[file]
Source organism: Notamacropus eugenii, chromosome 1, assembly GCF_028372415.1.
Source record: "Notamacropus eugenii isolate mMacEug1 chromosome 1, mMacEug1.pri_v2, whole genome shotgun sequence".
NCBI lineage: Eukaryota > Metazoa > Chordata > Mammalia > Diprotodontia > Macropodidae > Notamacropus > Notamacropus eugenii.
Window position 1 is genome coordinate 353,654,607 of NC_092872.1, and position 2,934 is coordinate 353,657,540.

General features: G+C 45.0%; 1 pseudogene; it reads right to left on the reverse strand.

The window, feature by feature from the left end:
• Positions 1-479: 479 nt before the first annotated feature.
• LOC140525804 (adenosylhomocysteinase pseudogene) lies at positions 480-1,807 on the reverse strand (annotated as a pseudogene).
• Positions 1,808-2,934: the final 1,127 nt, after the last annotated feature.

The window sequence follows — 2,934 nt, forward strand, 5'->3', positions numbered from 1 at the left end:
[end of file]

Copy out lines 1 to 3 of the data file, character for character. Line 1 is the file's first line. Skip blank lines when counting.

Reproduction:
Source organism: Notamacropus eugenii, chromosome 1, assembly GCF_028372415.1.
Source record: "Notamacropus eugenii isolate mMacEug1 chromosome 1, mMacEug1.pri_v2, whole genome shotgun sequence".
NCBI lineage: Eukaryota > Metazoa > Chordata > Mammalia > Diprotodontia > Macropodidae > Notamacropus > Notamacropus eugenii.